Is amoxicillin more likely than other antibiotics to cause a rash in children and adolescents with infectious mononucleosis?
This study adds to a growing evidence base suggesting that amoxicillin is no more likely to cause a rash than any other antibiotic in children with IM. In the rare instances an antibiotic is considered for children with IM, a narrower spectrum antibiotic such as amoxicillin is probably reasonable.
Plan de l'etude:
Inpatient (any location)
It has been believed, largely based on older studies of ampicillin, that aminopenicillins like amoxicillin are highly likely to cause a rash in children with infectious mononucleosis (IM) and should be avoided. More recent studies have found lower rates of rash with amoxicillin and have also found that other antibiotic classes may trigger a rash in kids with IM. This study from China identified 872 children who had been hospitalized for IM at 1 of 14 hospitals. (The criteria for being hospitalized and for remaining in the hospital likely differ between Chinese hospitals and western hospitals, as the length of stay for most children in the study was 7 days to 14 days.) Children with a history of drug allergy or who received systemic corticosteroids were excluded, leaving 767 for the study, of whom 552 (71%) received an antibiotic, including 49 children who received amoxicillin. Most of the kids were 6 years or younger and 61% were male. The authors performed a regression analysis to adjust for potential confounding by the children's age and sex. Overall, 12% of the children had any rash, including 13% who received any antibiotic and 9.3% of those who did not (adjusted odds ratio [aOR] 1.47; 95% CI 1.04 - 2.08). The authors also attempted to determine whether a rash was antibiotic-associated or caused by something else; based on paired review of patient data and timing of antibiotics in association with rash, they concluded that 43 of the 92 rashes were antibiotic association. Only 2 of those 43 kids took amoxicillin; that is, only 4.1% of the kids who received amoxicillin had an antibiotic-associated rash compared with 8.2% of those who received a different antibiotic (P = .412 for difference). Limitations of the study include the study population of only children who had been hospitalized and the subjective nature of the judgment regarding cause of the rash.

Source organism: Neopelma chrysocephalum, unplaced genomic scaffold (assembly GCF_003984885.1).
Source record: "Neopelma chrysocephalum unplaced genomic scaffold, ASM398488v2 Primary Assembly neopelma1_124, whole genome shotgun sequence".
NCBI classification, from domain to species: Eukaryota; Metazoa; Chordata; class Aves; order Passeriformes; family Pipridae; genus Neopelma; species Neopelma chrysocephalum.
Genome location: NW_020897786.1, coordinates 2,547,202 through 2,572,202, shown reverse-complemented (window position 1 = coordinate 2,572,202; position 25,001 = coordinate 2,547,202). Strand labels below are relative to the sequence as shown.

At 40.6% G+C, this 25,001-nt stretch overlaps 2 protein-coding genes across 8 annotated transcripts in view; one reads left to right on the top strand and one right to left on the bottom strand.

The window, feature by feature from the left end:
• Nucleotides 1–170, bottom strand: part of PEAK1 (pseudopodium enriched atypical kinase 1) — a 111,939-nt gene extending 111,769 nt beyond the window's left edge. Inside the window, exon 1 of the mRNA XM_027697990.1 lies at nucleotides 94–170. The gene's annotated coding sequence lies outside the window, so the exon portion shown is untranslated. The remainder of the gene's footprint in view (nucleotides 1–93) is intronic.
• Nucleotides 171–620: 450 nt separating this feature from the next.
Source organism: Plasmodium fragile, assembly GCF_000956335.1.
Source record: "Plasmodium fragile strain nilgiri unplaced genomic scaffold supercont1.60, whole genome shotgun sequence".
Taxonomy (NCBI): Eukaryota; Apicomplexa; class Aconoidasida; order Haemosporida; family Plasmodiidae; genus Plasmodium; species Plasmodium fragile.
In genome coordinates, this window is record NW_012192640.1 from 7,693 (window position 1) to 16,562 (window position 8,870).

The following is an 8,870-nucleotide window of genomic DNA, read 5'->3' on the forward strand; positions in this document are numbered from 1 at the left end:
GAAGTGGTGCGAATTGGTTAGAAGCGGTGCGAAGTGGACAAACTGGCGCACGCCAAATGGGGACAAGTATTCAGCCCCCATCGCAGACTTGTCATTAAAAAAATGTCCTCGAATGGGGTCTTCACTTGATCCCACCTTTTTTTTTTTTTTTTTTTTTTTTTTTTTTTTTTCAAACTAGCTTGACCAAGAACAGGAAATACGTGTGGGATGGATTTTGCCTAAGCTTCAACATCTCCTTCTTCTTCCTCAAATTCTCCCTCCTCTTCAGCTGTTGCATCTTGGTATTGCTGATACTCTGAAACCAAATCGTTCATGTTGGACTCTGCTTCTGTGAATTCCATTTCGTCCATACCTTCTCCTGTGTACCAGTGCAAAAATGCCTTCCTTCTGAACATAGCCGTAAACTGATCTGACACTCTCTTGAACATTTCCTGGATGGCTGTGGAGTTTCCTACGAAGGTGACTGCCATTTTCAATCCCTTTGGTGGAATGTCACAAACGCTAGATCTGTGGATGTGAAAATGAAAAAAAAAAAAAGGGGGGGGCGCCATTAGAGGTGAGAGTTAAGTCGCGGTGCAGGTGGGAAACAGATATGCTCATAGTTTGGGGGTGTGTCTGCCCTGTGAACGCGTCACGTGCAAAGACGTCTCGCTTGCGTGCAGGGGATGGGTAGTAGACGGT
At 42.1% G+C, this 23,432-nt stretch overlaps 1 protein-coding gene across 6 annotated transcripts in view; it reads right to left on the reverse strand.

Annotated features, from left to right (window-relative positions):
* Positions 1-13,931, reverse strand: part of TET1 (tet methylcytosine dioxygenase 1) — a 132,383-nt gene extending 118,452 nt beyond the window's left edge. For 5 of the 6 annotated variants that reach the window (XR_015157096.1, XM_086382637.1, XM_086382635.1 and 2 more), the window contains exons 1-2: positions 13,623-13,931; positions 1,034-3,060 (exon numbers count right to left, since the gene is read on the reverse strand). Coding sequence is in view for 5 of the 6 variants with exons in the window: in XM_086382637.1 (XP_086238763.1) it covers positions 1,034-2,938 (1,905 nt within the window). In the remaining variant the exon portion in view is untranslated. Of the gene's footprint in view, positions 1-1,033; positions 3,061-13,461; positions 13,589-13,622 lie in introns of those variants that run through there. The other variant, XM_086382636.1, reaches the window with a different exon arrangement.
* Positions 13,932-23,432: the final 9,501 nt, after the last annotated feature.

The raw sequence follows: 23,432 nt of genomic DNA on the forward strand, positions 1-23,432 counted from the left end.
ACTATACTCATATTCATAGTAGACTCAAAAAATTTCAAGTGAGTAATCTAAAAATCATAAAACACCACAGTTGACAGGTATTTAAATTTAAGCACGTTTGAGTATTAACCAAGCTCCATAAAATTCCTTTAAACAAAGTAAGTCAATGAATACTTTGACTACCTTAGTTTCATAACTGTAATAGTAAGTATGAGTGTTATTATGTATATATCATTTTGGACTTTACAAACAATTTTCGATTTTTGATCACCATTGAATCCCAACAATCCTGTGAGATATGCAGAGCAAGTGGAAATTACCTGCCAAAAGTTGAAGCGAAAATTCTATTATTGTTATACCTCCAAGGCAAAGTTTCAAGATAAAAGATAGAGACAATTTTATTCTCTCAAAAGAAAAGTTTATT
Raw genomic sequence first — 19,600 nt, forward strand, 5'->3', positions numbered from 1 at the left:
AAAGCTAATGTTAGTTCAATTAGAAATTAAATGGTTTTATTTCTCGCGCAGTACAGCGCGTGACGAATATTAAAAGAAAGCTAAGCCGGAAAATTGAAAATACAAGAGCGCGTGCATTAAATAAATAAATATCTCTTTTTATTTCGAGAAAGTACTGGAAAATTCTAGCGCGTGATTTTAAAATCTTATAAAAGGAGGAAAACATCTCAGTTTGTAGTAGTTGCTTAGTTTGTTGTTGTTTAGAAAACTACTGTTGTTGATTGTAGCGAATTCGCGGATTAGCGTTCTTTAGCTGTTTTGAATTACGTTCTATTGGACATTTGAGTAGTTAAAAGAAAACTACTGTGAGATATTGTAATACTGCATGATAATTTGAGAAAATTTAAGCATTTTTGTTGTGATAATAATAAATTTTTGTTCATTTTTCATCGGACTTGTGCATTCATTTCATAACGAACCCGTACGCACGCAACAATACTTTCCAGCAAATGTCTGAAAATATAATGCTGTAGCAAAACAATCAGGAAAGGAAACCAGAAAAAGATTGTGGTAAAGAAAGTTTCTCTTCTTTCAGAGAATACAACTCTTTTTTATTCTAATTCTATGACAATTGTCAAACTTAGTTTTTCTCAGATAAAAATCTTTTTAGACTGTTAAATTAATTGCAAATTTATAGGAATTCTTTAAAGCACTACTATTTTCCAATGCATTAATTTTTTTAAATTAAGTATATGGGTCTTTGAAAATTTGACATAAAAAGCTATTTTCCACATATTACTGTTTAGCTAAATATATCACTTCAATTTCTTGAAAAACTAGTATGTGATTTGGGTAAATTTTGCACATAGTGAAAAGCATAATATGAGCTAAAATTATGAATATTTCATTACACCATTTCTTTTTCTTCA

Mark H. Ebell, MD, MS
University of Georgia